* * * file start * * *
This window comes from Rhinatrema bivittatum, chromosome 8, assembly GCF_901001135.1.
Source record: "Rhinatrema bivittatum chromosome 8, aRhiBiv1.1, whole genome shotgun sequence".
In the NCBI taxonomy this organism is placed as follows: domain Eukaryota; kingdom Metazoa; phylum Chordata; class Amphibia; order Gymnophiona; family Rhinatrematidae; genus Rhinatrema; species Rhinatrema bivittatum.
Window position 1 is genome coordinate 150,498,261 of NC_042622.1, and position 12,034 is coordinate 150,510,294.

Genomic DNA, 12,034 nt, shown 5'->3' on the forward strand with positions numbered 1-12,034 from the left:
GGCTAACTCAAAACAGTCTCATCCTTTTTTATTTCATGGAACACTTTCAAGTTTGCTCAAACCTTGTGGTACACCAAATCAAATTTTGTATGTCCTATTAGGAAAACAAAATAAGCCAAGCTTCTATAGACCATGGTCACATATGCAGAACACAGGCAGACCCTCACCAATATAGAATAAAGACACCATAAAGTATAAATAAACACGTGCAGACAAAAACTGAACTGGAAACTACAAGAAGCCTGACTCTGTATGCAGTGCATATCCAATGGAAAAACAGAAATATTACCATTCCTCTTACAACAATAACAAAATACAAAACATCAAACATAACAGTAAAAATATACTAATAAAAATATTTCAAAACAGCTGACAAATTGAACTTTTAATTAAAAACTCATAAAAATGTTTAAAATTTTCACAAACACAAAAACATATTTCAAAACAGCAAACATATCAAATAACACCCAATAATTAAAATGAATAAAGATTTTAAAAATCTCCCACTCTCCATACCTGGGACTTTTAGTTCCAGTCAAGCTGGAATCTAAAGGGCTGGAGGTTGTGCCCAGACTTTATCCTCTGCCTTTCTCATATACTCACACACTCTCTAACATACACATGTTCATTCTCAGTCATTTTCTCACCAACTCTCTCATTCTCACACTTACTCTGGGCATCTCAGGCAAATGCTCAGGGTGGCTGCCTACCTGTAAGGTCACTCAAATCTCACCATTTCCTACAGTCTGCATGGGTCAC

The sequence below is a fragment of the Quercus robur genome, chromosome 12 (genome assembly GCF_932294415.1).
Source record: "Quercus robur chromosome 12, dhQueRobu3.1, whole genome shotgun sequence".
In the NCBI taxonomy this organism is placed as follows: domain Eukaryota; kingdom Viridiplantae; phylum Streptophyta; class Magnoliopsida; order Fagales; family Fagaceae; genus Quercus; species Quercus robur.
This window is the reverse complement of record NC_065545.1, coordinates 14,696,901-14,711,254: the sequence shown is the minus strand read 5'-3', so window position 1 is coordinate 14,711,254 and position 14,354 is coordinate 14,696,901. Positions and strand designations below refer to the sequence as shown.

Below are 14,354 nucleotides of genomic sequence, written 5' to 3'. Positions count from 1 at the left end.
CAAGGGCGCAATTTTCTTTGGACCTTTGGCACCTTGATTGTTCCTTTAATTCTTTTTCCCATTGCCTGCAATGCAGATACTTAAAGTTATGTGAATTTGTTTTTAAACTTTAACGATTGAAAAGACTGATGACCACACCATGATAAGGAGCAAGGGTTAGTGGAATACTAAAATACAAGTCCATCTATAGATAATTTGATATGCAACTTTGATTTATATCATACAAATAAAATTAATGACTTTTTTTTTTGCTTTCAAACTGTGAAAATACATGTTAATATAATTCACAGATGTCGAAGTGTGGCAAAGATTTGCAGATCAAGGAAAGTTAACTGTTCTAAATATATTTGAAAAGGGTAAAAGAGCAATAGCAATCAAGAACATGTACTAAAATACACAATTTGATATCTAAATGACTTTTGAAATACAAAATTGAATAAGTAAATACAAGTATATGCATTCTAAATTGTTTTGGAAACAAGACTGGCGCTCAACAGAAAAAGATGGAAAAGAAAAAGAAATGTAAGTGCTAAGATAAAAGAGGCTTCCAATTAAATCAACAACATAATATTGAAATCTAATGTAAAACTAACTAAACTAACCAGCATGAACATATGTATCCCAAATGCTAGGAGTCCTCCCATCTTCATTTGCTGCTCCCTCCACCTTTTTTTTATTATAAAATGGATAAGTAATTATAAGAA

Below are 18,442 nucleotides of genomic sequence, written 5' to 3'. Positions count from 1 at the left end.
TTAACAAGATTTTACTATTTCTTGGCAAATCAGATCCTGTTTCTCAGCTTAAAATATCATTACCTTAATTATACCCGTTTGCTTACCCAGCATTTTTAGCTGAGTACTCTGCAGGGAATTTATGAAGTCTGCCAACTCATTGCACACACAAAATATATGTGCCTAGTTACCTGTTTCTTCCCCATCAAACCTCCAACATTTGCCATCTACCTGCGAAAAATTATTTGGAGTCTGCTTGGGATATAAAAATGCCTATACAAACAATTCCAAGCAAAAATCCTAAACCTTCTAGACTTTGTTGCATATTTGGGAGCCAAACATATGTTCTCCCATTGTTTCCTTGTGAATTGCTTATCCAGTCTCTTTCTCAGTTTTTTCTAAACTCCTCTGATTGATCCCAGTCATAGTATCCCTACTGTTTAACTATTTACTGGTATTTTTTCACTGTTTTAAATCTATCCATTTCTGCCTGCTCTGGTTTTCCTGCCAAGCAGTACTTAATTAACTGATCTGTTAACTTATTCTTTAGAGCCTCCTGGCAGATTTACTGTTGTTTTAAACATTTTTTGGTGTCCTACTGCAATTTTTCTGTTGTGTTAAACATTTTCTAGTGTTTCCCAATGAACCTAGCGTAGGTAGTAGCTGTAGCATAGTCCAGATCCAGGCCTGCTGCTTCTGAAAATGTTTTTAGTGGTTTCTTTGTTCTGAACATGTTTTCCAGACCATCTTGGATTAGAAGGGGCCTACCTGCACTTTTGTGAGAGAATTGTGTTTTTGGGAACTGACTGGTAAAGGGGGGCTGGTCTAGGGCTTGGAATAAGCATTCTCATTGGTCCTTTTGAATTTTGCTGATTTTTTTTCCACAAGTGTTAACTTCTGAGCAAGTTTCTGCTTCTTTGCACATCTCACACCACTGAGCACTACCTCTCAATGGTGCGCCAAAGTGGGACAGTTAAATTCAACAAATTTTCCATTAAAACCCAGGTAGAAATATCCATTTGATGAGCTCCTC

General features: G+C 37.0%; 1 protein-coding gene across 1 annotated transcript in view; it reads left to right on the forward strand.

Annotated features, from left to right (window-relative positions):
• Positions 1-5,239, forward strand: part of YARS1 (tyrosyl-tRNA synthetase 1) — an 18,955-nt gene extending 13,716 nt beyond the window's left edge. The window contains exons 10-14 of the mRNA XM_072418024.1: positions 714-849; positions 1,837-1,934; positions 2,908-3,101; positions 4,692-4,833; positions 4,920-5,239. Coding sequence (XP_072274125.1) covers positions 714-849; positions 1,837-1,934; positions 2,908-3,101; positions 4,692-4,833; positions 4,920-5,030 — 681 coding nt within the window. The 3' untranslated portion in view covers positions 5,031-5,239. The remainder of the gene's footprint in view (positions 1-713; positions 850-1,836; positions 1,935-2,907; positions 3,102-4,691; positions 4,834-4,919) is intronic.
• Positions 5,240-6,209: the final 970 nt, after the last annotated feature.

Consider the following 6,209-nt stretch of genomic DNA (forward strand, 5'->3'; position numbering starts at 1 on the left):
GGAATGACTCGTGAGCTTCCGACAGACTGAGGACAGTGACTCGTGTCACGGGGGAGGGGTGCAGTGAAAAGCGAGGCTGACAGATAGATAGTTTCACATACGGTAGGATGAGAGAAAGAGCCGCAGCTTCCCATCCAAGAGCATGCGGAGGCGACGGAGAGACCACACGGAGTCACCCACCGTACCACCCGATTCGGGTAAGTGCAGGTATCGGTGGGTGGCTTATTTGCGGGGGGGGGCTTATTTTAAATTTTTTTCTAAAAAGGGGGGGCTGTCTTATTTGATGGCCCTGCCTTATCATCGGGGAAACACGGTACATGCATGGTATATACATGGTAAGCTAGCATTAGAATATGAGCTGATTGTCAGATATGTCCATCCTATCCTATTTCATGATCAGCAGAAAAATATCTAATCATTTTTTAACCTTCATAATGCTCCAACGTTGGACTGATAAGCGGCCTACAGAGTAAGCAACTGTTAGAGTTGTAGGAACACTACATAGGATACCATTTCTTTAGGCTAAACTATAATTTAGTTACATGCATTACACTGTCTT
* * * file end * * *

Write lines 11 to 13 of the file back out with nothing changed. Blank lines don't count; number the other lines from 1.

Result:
Below are 14,354 nucleotides of genomic sequence, written 5' to 3'. Positions count from 1 at the left end.
CAAGGGCGCAATTTTCTTTGGACCTTTGGCACCTTGATTGTTCCTTTAATTCTTTTTCCCATTGCCTGCAATGCAGATACTTAAAGTTATGTGAATTTGTTTTTAAACTTTAACGATTGAAAAGACTGATGACCACACCATGATAAGGAGCAAGGGTTAGTGGAATACTAAAATACAAGTCCATCTATAGATAATTTGATATGCAACTTTGATTTATATCATACAAATAAAATTAATGACTTTTTTTTTTGCTTTCAAACTGTGAAAATACATGTTAATATAATTCACAGATGTCGAAGTGTGGCAAAGATTTGCAGATCAAGGAAAGTTAACTGTTCTAAATATATTTGAAAAGGGTAAAAGAGCAATAGCAATCAAGAACATGTACTAAAATACACAATTTGATATCTAAATGACTTTTGAAATACAAAATTGAATAAGTAAATACAAGTATATGCATTCTAAATTGTTTTGGAAACAAGACTGGCGCTCAACAGAAAAAGATGGAAAAGAAAAAGAAATGTAAGTGCTAAGATAAAAGAGGCTTCCAATTAAATCAACAACATAATATTGAAATCTAATGTAAAACTAACTAAACTAACCAGCATGAACATATGTATCCCAAATGCTAGGAGTCCTCCCATCTTCATTTGCTGCTCCCTCCACCTTTTTTTTATTATAAAATGGATAAGTAATTATAAGAA

Below are 18,442 nucleotides of genomic sequence, written 5' to 3'. Positions count from 1 at the left end.